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Rooftop Solar Could Provide up to 40% of US Energy Sales, NREL Report

The U.S. could generate nearly 40 percent of its electrical sales via its rooftops according the latest analysis from the Department of Energy’s National Renewable Energy Laboratory (NREL). That’s almost double its previous analysis!

"This report is the culmination of a three-year research effort and represents a significant advancement in our understanding of the potential for rooftop PV to contribute to meeting U.S. electricity demand," said Robert Margolis, NREL senior energy analyst and co-author of the report. "It is important to note that this report only estimates the potential from existing, suitable rooftops," he added. The report doesn’t include the potential for solar parking lots, less suitable roofs or building facades, all of which are potential sites.

The new report, "Rooftop Solar Photovoltaic Technical Potential in the United States: A Detailed Assessment,” estimates that 1,118 gigawatts of solar power could be installed on U.S. rooftops. If the potential was achieved the rooftops would produce 1,432 terawatt-hours (TWh) of annual electric generation—equivalent to 39 percent of the nation’s current electricity sales.

Those figures are also likely to be increased in the future as photovoltaic efficiency continues to increase. For instance, the lab previously estimated that U.S. rooftops could host 664 gigawatts of solar panels. The previous estimation also was made in 2008, since then photovoltaics have made strong strides in energy conversion efficiencies. Other recent studies also hint that U.S. rooftops have more potential than previously thought.

"An accurate estimate of PV's technical potential is a critical input in the development of regional deployment plans," said Pieter Gagnon, an engineering analyst of solar policy and technoeconomics at NREL and lead author of the report. "Armed with this new data, municipalities, utilities, solar energy researchers, and other stakeholders will have a much-improved starting point for PV research and policymaking, both regionally and nationwide."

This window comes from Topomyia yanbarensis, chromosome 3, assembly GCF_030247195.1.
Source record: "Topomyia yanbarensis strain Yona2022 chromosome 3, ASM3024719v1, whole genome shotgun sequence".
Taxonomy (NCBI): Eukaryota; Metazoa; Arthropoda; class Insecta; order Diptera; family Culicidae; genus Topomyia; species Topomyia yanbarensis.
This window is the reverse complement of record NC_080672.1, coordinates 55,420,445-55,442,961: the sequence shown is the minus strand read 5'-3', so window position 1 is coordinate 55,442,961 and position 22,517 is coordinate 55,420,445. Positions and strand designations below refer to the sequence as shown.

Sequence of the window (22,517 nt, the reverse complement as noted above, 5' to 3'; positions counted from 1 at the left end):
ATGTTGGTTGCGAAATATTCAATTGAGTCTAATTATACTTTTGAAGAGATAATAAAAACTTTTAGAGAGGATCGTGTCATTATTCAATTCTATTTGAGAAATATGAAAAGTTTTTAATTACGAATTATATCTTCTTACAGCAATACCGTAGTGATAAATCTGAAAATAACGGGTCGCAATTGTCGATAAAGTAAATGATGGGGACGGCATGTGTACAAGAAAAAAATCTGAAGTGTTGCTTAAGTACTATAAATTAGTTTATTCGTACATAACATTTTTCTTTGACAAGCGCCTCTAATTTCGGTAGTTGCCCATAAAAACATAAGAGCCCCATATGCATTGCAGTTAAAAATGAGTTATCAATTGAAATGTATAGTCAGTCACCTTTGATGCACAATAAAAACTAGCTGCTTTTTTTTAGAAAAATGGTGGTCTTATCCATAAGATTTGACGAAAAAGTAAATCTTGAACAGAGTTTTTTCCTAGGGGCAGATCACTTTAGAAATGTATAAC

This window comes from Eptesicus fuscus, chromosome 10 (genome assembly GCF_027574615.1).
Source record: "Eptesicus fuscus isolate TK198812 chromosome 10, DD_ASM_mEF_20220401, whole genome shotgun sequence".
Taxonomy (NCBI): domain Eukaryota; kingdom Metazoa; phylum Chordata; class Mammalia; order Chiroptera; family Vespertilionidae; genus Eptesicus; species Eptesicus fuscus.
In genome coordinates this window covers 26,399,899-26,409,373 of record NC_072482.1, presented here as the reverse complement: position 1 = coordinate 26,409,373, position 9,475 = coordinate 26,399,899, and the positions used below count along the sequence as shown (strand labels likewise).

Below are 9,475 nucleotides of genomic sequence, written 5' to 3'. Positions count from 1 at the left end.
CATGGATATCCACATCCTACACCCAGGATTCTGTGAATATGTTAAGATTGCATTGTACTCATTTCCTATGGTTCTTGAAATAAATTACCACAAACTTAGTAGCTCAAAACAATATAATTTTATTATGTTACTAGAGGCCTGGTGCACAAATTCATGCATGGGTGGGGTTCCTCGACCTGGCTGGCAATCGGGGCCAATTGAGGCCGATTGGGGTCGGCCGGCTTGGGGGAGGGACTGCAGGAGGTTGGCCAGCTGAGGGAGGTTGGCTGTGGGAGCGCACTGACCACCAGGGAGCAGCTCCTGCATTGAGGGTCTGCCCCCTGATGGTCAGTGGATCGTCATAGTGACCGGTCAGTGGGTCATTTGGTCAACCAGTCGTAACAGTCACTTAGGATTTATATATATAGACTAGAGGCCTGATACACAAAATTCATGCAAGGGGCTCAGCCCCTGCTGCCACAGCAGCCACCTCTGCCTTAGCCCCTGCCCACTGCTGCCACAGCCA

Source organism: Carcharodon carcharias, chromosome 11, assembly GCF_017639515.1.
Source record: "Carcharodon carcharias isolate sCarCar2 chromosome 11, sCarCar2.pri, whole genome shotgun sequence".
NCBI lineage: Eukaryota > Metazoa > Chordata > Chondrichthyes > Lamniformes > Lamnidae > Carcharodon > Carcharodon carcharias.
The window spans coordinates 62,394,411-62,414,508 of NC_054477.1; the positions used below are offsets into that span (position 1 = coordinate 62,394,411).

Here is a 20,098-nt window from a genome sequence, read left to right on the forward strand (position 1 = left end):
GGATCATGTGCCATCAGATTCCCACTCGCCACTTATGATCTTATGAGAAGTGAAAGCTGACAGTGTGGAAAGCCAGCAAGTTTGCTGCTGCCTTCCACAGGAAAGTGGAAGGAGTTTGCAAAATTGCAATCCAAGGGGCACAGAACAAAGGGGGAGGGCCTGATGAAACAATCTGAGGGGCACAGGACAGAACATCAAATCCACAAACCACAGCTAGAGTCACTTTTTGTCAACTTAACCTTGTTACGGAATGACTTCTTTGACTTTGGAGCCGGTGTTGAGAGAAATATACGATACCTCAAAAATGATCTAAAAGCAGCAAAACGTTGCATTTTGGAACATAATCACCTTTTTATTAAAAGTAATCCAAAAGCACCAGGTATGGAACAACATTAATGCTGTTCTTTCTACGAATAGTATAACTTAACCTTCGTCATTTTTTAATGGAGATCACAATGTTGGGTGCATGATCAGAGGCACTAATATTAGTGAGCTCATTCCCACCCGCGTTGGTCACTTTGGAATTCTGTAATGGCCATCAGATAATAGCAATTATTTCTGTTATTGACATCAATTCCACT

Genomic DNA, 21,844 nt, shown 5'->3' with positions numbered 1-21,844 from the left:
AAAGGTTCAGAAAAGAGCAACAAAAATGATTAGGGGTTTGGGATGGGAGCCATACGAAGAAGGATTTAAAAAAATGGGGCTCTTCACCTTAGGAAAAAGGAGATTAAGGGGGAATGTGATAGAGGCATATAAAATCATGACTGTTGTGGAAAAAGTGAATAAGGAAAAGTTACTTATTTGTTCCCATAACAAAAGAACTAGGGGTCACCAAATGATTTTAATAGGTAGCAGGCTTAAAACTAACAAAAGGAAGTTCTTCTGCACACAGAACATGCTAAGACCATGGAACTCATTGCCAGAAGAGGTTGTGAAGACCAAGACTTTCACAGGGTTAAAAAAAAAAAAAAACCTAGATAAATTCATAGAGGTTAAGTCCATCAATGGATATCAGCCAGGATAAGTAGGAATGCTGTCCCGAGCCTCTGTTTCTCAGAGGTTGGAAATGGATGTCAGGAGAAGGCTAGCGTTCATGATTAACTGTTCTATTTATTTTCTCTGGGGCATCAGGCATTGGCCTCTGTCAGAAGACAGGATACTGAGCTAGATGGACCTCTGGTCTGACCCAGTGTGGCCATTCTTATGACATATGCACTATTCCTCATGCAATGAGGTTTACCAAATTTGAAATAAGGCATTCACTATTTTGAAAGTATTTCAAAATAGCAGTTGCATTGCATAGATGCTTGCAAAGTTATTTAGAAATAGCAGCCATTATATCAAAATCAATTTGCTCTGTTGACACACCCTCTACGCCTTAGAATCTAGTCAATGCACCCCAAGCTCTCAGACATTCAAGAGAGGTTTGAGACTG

The researchers used detailed light detection and ranging (LiDAR) data for 128 cities across the nation. They employed GIS methods and PV-generation modeling to determine the viability of solar rooftops on residential and commercial buildings since doing the estimation manually for each rooftop would be too time consuming.

Researchers calculated “the suitability of rooftops for hosting PV in 128 cities nationwide-representing approximately 23 percent of U.S. buildings-and provide PV-generation results for 47 of the cities. The analysts then extrapolated these findings to the entire continental United States. The result is more accurate estimates of technical potential at the national, state, and zip code level,” NREL stated.

Interestingly the report found that 83 percent of small buildings, like homes, are suitable for solar power. But only 26 percent of their individual rooftops are suitable, on average, for solar. That’s because of things like rooftop angles and which way the angles surfaces face.

“Because of the sheer number of this class of building across the country, however, small buildings actually provide the greatest combined technical potential. Altogether, small building rooftops could accommodate up to 731 GW of PV capacity and generate 926 TWh per year of PV energy-approximately 65 percent of the country's total rooftop technical potential,” the report explained. “Medium and large buildings have a total installed capacity potential of 386 GW and energy generation potential of 506 TWh per year, approximately 35 percent of the total technical potential of rooftop PV.”

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